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No. 1: September 1977

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Australian Mistletoes Mimic Their Hosts

Many species of Australian mistletoes closely mimic their hosts in leaf form and general appearance, blending deceptively into the host's foliage. Plant mimicry for purposes of protection (for example, stone plants) and for propagation are well known and, in the logic of evolutionists, have evolved because of the advantages conferred on the species. Since the Australian mistletoes are evidently highly palatable to arboreal marsupials, the tenets of evolution hold that it is only natural that these mistletoes should develop so as to resemble their hosts for purposes of protection. This is called cryptic or camouflage mimicry. Australian mistletoes parasitize a wide variety of plants, and it is truly marvelous how they can detect and imitate the leaves and appearances of such a wide variety of hosts.

(Barlow, Bryan, and Wiens, Deibert; "Host Parasite Resemblance in Australian Mistletoes," Evolution, 31:69, 1977.)

From Science Frontiers #1, September 1977. 1977-2000 William R. Corliss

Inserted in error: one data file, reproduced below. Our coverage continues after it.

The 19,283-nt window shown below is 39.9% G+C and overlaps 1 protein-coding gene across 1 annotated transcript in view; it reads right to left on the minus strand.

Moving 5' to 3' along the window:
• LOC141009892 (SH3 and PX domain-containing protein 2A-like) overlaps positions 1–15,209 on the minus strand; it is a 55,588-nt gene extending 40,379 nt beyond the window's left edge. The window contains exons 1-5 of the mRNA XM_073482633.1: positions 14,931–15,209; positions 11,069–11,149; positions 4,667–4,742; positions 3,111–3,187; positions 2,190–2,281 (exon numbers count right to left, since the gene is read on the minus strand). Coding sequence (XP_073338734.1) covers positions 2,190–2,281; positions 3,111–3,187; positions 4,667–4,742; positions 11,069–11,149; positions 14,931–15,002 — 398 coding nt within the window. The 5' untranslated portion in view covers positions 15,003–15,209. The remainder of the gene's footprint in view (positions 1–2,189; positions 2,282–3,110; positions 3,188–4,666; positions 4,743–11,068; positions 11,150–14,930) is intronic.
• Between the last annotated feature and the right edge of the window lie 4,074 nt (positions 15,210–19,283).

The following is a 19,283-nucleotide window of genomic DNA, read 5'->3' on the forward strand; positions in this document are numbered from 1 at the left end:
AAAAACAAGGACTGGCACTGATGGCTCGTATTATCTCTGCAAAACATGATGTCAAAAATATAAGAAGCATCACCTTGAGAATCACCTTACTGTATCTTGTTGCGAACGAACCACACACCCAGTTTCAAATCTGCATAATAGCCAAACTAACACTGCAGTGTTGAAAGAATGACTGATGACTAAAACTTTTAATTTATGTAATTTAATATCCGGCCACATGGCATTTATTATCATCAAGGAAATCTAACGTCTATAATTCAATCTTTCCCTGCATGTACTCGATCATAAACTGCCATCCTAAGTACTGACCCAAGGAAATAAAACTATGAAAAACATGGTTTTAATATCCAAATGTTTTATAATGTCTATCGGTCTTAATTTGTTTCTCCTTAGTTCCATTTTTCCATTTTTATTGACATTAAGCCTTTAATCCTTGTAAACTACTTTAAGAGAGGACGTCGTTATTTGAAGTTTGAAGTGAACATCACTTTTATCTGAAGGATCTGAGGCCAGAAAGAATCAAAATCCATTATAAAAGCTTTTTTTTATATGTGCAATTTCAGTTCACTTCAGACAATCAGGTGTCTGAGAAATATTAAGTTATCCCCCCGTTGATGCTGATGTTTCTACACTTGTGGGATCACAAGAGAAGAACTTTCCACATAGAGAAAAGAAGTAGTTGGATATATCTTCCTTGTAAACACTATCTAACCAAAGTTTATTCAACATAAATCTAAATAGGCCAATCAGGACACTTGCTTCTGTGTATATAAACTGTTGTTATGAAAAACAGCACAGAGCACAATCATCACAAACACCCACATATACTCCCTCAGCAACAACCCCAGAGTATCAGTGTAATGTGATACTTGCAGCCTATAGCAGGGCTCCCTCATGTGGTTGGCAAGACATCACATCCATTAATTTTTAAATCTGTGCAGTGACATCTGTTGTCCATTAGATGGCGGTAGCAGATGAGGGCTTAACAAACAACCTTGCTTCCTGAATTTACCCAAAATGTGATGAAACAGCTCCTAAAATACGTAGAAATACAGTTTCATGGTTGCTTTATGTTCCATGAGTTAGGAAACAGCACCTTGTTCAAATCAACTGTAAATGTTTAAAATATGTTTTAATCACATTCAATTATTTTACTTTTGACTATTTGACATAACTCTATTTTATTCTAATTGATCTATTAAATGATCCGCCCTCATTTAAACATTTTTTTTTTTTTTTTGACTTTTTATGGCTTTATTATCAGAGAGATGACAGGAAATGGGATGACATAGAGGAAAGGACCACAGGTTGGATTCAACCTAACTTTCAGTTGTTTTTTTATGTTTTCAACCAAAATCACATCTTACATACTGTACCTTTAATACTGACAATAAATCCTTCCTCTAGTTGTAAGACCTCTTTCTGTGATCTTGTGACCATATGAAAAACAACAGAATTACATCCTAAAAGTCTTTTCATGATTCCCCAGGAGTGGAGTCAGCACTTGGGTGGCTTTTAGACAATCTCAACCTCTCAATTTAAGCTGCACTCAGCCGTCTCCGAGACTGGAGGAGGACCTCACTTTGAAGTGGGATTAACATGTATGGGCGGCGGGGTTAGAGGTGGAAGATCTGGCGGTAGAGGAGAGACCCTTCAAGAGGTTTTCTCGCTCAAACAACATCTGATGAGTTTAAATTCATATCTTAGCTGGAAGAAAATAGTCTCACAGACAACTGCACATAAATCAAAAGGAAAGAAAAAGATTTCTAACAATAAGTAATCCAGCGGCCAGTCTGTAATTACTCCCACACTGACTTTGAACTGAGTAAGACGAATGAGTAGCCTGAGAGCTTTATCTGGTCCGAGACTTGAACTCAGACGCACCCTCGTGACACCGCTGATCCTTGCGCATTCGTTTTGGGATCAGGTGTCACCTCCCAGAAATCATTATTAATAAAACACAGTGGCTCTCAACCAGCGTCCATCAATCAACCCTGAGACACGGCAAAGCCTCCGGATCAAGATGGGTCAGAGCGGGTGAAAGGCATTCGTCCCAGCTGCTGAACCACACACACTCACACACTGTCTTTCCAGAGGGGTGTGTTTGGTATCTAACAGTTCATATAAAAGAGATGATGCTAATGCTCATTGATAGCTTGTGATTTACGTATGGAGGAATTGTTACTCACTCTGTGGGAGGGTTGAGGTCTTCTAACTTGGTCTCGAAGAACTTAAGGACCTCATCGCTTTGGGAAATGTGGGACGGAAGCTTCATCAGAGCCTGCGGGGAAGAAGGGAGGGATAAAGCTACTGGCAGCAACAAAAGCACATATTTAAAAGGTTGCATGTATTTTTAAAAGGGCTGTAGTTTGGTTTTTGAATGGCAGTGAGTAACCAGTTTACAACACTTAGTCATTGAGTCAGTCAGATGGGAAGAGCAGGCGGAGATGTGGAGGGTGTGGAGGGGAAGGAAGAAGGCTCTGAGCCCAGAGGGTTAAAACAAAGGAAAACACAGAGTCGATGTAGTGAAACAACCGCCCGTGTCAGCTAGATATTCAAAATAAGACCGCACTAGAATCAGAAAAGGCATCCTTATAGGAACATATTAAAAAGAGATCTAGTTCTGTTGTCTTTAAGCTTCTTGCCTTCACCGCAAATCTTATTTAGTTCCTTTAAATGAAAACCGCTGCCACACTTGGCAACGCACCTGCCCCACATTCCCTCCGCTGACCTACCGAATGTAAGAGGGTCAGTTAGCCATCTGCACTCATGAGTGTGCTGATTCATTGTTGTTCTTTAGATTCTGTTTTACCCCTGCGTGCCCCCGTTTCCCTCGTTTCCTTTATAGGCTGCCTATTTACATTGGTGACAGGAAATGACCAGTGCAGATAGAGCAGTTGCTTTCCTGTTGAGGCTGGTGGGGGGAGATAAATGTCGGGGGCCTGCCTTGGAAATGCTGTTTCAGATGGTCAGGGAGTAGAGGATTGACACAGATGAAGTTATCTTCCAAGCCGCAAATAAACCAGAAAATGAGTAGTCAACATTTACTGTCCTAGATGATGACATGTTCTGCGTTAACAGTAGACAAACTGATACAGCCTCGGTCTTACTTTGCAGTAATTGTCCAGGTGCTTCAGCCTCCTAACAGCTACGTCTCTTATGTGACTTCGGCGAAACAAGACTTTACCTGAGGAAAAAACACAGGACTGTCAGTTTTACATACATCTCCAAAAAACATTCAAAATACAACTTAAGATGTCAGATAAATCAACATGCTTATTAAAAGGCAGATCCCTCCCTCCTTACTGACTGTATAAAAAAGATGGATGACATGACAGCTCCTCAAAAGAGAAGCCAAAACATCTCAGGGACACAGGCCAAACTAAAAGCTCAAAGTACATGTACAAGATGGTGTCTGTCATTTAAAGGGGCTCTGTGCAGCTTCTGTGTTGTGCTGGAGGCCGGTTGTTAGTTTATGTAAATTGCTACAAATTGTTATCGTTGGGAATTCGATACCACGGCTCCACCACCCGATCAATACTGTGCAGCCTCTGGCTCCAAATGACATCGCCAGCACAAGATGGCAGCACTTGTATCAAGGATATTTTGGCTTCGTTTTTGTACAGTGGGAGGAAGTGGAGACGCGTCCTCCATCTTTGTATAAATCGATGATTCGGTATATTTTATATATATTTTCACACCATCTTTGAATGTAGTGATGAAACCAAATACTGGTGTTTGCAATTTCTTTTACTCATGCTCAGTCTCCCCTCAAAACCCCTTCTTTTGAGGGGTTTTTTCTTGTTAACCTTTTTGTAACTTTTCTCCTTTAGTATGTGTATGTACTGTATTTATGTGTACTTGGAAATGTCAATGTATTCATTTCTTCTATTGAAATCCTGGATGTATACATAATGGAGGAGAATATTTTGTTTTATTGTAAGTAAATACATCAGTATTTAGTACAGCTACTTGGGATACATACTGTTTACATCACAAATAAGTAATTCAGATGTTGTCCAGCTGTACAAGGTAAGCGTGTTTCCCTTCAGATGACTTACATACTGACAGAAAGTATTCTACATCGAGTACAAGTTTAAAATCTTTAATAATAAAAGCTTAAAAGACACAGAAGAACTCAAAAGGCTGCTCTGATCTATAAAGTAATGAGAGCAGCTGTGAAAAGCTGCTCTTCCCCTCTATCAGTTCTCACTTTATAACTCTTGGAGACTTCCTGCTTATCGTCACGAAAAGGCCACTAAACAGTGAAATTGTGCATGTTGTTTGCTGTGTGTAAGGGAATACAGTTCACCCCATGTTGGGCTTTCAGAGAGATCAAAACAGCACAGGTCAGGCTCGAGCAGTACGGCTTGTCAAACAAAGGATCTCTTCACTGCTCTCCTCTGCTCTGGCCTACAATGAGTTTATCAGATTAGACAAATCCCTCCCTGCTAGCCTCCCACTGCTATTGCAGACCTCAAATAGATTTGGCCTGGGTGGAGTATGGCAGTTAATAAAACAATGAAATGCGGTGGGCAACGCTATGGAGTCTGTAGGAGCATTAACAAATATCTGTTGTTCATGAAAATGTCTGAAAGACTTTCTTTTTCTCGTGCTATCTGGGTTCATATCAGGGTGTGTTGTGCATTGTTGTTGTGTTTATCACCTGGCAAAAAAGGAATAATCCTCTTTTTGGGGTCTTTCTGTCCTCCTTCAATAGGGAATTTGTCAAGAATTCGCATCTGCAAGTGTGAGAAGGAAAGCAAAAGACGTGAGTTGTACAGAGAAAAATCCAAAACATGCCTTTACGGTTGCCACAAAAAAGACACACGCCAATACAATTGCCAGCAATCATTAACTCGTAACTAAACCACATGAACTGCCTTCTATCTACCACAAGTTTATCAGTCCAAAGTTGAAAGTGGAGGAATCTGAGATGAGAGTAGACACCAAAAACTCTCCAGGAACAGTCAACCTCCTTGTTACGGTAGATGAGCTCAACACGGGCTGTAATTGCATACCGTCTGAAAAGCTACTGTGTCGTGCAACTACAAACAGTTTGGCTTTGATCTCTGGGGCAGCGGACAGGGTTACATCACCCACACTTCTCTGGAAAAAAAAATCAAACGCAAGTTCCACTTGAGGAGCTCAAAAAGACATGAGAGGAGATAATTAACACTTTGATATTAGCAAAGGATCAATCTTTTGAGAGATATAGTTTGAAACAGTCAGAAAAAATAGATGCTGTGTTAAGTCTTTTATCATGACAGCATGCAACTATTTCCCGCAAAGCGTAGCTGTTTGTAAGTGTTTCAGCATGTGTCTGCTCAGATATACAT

Science Frontiers Sourcebook Project Reviewed in:

Quotes

  • "A sourcebook of unexplained phenomena is therefore a valuable addition to a collection of scientific literature. William R. Corliss has provided this in the past with his source books of scientific anomalies in several subjects, and now he has provided it for astronomy. He has done an excellent job of collecting and editing a large amount of material, taken in part from scientific journals and in part from scientific reporting in the popular or semi-scientific press." -- "The Mysterious Universe: A Handbook of Astronomical Anomalies", reviwed by Thomas Gold, Cornell University, in Icarus, vol.41, 1980

  • "An interesting, systematic presentation of unusual weather [..] This book is recommended for a general audience" --"Corliss, William R., Tornados, Dark Days, Anomalous Precipitation, and Related Weather Phenomena, Sourcebook Project, 1983.", revieweed in Choice, September 1983
  • "..the science is necessarily somewhat speculative, but Corliss's symthesis is based on reputable sources." -- "Corliss, William R. (Compiler). Lightning, Auroras, Nocturnal Lights, and Related Luminous Phenomena" reviwed by Joseph M. Moran, Univ. of Wisconsin in Science Books and Films, Sep/Oct 1983

  • "Before opening the book, I set certain standards that a volume which treads into dangerous grounds grounds like this must meet. The author scrupulously met, or even exceeded those standards. Each phenomenon is exhaustively documented, with references to scientific journals [..] and extensive quotations" -- "Book Review: The moon and planets: a catalog of astronomical anomalies", The Sourcebook Project, 1985., Corliss, W. R., Journal of the Royal Astronomical Society of Canada, Vol. 81, no. 1 (1987), p. 24., 02/1987